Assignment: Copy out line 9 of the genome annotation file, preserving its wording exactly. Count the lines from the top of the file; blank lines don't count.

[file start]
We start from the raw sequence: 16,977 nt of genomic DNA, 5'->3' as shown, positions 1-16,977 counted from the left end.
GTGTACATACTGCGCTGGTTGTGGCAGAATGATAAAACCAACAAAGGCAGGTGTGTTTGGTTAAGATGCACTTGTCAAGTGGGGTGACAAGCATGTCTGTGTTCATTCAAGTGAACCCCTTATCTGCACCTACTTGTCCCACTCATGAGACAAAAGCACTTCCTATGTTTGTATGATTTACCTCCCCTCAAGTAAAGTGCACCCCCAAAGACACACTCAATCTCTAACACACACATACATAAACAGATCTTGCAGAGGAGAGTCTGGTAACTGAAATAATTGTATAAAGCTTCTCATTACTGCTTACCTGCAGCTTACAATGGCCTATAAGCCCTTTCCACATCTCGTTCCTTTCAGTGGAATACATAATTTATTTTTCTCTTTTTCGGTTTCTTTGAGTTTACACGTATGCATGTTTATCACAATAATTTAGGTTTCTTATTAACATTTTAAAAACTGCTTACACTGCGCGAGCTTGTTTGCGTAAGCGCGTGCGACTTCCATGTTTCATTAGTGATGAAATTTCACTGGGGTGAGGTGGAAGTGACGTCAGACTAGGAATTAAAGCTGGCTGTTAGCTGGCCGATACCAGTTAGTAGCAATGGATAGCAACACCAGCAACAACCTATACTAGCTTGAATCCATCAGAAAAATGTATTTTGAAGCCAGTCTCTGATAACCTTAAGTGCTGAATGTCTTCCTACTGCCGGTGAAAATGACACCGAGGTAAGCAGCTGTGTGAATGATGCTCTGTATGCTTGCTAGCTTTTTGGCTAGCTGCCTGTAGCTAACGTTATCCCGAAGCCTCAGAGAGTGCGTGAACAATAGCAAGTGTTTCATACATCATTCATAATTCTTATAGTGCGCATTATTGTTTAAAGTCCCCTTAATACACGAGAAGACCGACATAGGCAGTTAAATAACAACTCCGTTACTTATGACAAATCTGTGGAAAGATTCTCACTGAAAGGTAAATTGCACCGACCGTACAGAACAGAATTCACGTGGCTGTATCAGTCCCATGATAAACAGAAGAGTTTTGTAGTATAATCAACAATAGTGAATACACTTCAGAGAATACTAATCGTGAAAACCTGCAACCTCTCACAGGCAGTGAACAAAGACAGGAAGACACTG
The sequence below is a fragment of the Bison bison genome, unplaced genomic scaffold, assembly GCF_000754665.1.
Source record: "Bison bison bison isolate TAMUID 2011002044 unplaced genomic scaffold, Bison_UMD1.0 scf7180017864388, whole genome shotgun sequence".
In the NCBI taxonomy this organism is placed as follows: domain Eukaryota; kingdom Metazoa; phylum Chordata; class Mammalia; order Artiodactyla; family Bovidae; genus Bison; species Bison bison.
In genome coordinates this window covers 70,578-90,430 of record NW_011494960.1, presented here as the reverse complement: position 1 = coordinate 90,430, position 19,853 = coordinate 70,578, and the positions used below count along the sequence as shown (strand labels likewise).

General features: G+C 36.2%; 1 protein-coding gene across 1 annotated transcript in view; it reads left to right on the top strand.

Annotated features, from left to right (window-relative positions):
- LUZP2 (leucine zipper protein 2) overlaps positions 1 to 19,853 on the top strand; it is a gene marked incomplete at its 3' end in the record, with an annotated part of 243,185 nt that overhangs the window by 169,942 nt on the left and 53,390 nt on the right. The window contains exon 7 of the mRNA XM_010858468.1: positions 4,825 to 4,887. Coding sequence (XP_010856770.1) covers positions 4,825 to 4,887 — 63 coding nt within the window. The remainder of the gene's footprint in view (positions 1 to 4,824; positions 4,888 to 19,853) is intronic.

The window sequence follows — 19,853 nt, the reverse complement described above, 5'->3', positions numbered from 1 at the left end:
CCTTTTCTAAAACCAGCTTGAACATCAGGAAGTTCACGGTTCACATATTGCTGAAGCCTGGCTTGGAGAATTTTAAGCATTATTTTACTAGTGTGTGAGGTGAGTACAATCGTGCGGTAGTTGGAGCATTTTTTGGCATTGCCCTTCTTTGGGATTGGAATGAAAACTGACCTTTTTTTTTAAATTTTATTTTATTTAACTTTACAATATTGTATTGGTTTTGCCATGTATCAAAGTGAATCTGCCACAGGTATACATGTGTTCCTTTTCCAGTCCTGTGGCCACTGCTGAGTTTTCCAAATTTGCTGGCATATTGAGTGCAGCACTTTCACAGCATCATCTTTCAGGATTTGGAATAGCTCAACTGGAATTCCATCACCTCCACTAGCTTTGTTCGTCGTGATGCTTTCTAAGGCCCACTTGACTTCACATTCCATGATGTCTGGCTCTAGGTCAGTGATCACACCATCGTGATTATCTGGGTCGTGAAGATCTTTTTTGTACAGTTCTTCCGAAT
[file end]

- LUZP2 (leucine zipper protein 2) overlaps positions 1 to 19,853 on the top strand; it is a gene marked incomplete at its 3' end in the record, with an annotated part of 243,185 nt that overhangs the window by 169,942 nt on the left and 53,390 nt on the right. The window contains exon 7 of the mRNA XM_010858468.1: positions 4,825 to 4,887. Coding sequence (XP_010856770.1) covers positions 4,825 to 4,887 — 63 coding nt within the window. The remainder of the gene's footprint in view (positions 1 to 4,824; positions 4,888 to 19,853) is intronic.